If you haven't added antifreeze, disconnect the raw water hoses at their low points and shake them a bit.  Blow through them if necessary.  Remove the hoses from both sides of the transmission cooler.  Make sure the transmission cooler doesn't have debris in its screen.  Leave the hoses disconnected.  Remove cap & screen from raw water strainer & make sure it doesn't have any water sitting in it.


Remove engine kill switch & spin the engine over for a few seconds to remove excess water in the pump bodies. Reinstall the kill switch so you don't lose it.


Remove impeller if you don't plan to replace it in the spring.  Keep this impeller in the glove box as a spare if you need one.


If you have pitot style speedometer pickups, with a needle, check the pickups to be sure they are not blocked.  Next, remove the speedo lines at the front of the boat & blow the water out of the lines and ballasts.  Reconnect them when you're done.


Wash & Wax boat. Vacuum the carpet.  Spray the seats down with 303 Aerospace Protectant or comparable vinyl protectant. 


Clean & wipe down motor & bilge.


Disconnect the battery (always remove negative terminal first, then remove the positive terminal) & put it on a battery maintainer/charger.  Store it in a cool, dry place. 


Some manufacturers recommend that you service the starter.  On the advice of a trusted marine mechanic/friend, I never bothered.  But if you're so inclined, with the battery disconnected, remove the wires from the starter.  Remove the starter and inspect it for damage & rust.  Rotate the gear so it climbs the shaft & lube the shaft with light grease.  Let it return to its normal position & move it up a couple of times. Grease the gear, reinstall it & reconnect all cables & wires.  Note: I have never done this.  My local dealer insists that it is not crucial.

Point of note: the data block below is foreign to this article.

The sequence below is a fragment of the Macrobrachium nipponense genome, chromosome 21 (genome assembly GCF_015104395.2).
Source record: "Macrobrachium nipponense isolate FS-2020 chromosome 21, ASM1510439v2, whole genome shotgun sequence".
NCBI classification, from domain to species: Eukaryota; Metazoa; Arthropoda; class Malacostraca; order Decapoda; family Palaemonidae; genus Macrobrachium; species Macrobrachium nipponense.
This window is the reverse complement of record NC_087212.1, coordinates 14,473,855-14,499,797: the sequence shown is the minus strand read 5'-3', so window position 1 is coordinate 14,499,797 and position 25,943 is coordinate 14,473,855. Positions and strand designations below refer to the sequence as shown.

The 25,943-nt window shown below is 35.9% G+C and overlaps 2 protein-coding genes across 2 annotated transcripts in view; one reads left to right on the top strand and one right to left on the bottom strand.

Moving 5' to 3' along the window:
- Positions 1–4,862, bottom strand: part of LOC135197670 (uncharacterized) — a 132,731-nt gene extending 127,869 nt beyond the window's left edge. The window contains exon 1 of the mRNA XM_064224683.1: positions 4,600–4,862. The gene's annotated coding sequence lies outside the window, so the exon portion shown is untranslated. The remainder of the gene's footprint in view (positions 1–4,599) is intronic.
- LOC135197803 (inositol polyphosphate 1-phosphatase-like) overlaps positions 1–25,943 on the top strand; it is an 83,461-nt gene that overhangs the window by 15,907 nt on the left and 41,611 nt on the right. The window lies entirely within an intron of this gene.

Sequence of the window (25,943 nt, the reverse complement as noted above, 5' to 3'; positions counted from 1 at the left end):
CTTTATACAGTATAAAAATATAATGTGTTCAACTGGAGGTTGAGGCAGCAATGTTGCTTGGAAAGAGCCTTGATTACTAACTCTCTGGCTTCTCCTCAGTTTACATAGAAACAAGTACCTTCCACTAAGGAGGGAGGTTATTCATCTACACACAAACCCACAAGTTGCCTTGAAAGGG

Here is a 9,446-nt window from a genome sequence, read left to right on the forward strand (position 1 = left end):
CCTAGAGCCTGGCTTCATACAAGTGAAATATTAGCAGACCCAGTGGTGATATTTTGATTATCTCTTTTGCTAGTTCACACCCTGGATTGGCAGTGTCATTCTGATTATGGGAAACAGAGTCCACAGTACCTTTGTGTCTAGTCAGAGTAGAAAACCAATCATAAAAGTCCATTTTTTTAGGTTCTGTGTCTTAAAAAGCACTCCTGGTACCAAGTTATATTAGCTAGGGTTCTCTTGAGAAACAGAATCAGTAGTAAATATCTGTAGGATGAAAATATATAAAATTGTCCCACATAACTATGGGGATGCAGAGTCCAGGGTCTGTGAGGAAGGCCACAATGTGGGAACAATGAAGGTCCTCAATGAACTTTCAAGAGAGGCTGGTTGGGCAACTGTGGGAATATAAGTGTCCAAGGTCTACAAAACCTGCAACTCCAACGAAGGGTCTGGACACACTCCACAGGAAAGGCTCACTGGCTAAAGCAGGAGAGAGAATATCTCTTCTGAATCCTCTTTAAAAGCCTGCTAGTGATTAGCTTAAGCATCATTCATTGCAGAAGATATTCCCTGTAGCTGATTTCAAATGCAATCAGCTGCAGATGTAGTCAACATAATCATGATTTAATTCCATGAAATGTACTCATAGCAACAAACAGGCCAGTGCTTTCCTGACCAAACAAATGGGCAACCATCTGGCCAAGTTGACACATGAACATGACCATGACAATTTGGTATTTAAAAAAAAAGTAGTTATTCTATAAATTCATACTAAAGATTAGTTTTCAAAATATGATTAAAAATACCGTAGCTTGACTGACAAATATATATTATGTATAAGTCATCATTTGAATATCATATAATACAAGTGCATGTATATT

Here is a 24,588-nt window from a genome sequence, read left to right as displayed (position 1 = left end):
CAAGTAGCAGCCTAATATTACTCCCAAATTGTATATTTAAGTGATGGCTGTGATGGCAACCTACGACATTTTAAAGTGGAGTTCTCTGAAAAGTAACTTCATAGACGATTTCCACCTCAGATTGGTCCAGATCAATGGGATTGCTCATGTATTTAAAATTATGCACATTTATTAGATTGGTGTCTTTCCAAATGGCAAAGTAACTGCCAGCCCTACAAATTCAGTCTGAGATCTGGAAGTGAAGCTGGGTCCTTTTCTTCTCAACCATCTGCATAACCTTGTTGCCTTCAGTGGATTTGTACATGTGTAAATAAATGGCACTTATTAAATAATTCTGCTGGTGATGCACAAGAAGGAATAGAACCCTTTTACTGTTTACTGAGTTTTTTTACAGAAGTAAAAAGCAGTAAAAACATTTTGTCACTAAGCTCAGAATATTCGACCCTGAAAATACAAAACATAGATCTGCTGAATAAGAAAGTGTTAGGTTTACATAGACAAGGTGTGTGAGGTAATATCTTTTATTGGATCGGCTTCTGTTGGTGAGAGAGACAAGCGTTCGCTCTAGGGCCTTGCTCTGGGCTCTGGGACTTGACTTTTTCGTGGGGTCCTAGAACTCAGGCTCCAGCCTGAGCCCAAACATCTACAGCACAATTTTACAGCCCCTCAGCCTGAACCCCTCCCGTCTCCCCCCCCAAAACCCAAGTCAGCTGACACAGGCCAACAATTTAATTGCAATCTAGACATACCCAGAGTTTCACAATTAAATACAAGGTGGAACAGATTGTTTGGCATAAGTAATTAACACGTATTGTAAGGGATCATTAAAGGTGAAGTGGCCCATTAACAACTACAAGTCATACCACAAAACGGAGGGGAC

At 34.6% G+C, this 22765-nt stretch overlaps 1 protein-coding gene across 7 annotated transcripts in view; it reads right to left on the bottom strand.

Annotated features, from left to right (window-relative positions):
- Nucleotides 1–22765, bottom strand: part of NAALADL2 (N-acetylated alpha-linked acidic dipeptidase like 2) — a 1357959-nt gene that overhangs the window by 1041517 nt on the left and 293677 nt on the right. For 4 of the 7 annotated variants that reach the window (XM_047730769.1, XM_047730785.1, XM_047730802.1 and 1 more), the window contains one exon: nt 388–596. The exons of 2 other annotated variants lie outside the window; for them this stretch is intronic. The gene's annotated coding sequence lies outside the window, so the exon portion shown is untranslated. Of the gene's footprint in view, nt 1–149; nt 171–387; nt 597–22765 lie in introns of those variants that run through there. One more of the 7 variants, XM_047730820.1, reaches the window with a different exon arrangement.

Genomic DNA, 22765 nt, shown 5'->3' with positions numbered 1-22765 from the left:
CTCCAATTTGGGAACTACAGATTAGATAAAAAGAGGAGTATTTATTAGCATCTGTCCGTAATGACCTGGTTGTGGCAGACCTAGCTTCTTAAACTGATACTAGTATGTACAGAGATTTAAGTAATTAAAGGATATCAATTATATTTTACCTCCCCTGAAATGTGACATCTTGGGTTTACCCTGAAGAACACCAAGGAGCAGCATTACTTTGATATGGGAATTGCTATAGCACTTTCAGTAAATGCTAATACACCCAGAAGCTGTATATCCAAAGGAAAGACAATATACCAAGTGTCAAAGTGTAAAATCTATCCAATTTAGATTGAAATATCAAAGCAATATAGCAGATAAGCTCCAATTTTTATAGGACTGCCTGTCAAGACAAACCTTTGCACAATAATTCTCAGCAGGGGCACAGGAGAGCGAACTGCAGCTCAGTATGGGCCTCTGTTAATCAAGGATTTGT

Lubricate the trailer winch & any other moving parts on the trailer.  Grease the wheel bearings with multi purpose marine grease.  Some suggest reducing the tire pressure to 25 psi to takes some pressure off the sidewalls.  Others suggest that the tires need to be over inflated for storage.  The safest bet is to put the boat on jack stands & just take all the weight off the tires completely. 


Remove the spark plugs & spray fogging oil into the holes.  Afterwards, turn the engine over by hand a few turns. 


Spray down the engine's metal surfaces with silicone lubricant.


Prop the motor box up at least four inches.  This keeps condensation from collecting in there, which can mess up the starter & other things that rust.


Prop the motor box up at least four inches.  This keeps condensation from collecting in there, which can mess up the starter & other things that rust.


Put the cover on the boat.

~ NOTE  ~

For those of you with carbureted engines, I have it on good authority that you're less likely to have any problems if, during the winter, you crank your boat once a month & let it run for a few minutes.  Don't forget to redrain the block & exhaust if you decide to do this.  Rebuilding carbs can be expensive if you're not the DIY type & very time consuming regardless.


There are other items constituting periodic maintenance that are not listed here or which I do in the spring. Consult your owners manual to determine what is recommended for your boat.